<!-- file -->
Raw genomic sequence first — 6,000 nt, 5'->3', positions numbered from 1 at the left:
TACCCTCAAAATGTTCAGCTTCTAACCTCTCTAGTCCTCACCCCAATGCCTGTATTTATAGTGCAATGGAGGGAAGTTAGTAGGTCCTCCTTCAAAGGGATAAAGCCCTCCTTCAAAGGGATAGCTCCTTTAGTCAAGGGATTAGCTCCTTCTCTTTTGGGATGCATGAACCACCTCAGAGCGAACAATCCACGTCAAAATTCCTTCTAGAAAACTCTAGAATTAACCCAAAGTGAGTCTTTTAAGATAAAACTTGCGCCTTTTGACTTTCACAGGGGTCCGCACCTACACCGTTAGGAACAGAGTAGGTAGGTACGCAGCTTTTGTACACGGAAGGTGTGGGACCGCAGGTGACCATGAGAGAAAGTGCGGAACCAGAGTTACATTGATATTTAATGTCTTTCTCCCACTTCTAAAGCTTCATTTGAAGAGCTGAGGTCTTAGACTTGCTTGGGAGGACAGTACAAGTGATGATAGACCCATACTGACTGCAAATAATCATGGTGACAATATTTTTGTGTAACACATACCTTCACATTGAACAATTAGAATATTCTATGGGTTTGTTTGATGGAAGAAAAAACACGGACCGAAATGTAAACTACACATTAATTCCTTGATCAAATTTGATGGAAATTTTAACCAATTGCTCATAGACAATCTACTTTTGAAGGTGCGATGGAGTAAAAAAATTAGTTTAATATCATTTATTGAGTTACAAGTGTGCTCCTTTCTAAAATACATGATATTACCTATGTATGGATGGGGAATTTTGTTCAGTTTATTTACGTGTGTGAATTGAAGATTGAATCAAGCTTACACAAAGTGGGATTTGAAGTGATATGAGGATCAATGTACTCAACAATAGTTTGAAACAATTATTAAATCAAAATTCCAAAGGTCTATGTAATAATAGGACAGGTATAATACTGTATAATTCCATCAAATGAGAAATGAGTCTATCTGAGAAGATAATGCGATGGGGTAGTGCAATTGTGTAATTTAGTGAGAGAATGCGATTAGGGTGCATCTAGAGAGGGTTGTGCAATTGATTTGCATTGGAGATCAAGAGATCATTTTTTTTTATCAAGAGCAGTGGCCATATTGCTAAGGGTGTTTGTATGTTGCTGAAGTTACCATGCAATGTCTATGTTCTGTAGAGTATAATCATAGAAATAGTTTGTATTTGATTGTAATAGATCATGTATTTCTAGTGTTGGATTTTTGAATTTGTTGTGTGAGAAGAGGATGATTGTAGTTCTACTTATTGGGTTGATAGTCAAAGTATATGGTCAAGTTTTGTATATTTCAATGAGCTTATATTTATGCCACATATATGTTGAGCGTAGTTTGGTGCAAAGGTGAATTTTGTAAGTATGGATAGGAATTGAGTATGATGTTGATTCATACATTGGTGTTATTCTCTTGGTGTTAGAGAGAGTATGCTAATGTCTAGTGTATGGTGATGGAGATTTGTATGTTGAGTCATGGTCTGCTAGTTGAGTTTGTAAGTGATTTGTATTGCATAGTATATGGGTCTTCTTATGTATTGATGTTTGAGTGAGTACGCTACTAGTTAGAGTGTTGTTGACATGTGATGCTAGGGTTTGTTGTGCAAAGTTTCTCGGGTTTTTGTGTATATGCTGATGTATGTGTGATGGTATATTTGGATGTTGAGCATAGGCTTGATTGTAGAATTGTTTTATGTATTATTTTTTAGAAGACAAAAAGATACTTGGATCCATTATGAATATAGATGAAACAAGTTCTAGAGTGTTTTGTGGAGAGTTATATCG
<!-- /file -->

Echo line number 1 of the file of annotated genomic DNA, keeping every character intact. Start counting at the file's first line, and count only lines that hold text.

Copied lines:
Raw genomic sequence first — 6,000 nt, 5'->3', positions numbered from 1 at the left: